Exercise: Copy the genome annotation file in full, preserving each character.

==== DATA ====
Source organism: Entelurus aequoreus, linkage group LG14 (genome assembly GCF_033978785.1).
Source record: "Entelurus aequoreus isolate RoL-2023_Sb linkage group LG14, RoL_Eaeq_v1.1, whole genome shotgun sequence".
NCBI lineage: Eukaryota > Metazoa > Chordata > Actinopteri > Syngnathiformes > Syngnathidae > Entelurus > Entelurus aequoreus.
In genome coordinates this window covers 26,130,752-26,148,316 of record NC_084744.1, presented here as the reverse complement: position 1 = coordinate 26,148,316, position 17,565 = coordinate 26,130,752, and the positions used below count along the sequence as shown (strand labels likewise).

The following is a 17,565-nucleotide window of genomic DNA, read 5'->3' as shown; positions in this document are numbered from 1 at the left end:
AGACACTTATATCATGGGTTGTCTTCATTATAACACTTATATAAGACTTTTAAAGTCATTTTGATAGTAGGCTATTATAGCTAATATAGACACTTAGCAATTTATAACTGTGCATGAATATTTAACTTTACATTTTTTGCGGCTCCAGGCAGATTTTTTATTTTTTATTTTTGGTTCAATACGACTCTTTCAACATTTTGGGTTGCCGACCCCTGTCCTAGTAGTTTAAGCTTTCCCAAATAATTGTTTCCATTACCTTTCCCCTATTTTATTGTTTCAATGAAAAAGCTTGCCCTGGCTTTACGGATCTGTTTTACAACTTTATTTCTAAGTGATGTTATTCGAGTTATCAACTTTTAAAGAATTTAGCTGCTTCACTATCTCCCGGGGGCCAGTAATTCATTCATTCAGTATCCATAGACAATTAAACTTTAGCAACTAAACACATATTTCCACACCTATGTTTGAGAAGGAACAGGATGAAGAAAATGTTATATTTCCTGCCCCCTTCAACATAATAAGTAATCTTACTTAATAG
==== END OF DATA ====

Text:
Source organism: Entelurus aequoreus, linkage group LG14 (genome assembly GCF_033978785.1).
Source record: "Entelurus aequoreus isolate RoL-2023_Sb linkage group LG14, RoL_Eaeq_v1.1, whole genome shotgun sequence".
NCBI lineage: Eukaryota > Metazoa > Chordata > Actinopteri > Syngnathiformes > Syngnathidae > Entelurus > Entelurus aequoreus.
In genome coordinates this window covers 26,130,752-26,148,316 of record NC_084744.1, presented here as the reverse complement: position 1 = coordinate 26,148,316, position 17,565 = coordinate 26,130,752, and the positions used below count along the sequence as shown (strand labels likewise).

The following is a 17,565-nucleotide window of genomic DNA, read 5'->3' as shown; positions in this document are numbered from 1 at the left end:
AGACACTTATATCATGGGTTGTCTTCATTATAACACTTATATAAGACTTTTAAAGTCATTTTGATAGTAGGCTATTATAGCTAATATAGACACTTAGCAATTTATAACTGTGCATGAATATTTAACTTTACATTTTTTGCGGCTCCAGGCAGATTTTTTATTTTTTATTTTTGGTTCAATACGACTCTTTCAACATTTTGGGTTGCCGACCCCTGTCCTAGTAGTTTAAGCTTTCCCAAATAATTGTTTCCATTACCTTTCCCCTATTTTATTGTTTCAATGAAAAAGCTTGCCCTGGCTTTACGGATCTGTTTTACAACTTTATTTCTAAGTGATGTTATTCGAGTTATCAACTTTTAAAGAATTTAGCTGCTTCACTATCTCCCGGGGGCCAGTAATTCATTCATTCAGTATCCATAGACAATTAAACTTTAGCAACTAAACACATATTTCCACACCTATGTTTGAGAAGGAACAGGATGAAGAAAATGTTATATTTCCTGCCCCCTTCAACATAATAAGTAATCTTACTTAATAG